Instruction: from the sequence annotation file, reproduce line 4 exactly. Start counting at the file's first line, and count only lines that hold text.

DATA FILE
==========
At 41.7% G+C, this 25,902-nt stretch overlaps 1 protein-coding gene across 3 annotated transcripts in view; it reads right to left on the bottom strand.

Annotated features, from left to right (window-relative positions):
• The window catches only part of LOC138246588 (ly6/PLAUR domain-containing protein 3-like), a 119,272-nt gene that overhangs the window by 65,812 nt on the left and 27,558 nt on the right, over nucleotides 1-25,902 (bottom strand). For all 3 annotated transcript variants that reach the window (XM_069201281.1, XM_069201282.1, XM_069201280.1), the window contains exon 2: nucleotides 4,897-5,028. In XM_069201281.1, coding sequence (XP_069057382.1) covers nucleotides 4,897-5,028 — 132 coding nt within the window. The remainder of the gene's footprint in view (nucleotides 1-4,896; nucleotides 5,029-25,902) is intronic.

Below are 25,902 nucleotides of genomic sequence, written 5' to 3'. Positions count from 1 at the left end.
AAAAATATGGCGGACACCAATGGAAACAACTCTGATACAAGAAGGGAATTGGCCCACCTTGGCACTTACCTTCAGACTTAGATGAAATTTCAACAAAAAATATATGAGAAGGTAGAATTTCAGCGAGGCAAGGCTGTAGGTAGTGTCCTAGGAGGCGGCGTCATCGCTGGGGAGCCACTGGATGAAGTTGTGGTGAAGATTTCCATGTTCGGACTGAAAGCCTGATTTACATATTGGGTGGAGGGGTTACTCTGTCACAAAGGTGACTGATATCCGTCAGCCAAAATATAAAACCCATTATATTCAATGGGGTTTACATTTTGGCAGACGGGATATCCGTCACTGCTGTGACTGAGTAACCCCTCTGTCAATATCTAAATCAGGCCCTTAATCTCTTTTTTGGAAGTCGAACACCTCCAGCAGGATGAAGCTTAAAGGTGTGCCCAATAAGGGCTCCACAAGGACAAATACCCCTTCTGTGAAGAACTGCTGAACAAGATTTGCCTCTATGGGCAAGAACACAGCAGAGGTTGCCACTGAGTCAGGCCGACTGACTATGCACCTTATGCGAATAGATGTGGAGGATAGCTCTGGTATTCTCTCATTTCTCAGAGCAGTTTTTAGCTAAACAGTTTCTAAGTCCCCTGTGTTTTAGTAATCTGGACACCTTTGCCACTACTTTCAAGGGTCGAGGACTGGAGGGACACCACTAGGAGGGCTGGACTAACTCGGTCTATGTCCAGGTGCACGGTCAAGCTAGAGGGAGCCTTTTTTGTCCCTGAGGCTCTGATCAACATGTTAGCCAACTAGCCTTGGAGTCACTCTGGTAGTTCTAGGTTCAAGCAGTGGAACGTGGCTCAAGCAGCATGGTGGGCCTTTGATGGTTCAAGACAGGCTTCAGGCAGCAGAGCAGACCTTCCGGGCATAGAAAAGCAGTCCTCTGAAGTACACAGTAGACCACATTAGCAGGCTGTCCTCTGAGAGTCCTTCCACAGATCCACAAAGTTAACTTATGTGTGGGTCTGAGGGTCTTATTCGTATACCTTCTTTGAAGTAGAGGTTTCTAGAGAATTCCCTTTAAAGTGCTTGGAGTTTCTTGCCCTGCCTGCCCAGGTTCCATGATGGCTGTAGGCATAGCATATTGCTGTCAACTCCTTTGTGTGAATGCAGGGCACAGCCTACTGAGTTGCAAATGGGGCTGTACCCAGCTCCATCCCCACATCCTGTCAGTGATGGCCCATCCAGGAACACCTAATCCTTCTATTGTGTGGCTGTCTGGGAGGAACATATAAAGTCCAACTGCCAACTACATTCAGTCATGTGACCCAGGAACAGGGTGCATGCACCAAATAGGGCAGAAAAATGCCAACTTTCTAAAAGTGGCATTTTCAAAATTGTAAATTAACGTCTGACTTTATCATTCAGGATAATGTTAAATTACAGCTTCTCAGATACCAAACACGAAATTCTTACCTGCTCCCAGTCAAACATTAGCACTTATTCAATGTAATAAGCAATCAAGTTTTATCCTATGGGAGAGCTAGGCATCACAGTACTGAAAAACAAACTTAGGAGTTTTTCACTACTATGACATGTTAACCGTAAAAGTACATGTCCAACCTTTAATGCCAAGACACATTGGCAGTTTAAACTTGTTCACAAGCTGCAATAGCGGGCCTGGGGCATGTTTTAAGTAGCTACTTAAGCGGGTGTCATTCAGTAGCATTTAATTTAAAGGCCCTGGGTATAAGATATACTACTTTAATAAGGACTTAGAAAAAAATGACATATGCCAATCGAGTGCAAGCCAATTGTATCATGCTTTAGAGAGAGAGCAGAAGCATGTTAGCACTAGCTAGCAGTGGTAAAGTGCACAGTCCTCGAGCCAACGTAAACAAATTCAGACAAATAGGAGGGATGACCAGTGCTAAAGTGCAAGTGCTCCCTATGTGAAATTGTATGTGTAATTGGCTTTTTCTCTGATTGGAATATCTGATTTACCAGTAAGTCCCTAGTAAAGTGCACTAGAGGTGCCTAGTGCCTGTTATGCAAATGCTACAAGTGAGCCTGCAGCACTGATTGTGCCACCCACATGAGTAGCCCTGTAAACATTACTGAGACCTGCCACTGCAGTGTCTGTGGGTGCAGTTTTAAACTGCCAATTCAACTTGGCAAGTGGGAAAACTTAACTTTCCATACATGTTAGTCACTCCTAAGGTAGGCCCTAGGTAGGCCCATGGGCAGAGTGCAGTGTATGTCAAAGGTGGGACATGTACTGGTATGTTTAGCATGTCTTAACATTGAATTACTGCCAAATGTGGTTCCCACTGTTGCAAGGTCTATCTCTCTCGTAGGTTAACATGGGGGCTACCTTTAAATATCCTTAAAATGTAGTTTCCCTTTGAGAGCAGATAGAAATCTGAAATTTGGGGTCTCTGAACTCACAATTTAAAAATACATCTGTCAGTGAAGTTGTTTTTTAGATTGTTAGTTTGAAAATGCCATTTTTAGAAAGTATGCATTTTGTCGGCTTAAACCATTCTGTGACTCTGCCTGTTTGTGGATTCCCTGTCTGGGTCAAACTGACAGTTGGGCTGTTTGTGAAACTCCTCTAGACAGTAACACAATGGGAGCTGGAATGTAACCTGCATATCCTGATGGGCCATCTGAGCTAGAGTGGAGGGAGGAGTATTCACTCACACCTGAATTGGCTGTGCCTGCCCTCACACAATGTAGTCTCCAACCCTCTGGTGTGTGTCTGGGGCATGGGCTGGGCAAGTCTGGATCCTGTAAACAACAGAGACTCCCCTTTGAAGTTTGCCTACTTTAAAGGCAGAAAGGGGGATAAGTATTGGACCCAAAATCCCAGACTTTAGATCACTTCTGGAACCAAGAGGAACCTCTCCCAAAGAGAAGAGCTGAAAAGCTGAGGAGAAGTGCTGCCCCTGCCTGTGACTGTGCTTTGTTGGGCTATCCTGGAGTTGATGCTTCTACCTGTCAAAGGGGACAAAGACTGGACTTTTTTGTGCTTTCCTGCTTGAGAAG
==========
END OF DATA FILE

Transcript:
Below are 25,902 nucleotides of genomic sequence, written 5' to 3'. Positions count from 1 at the left end.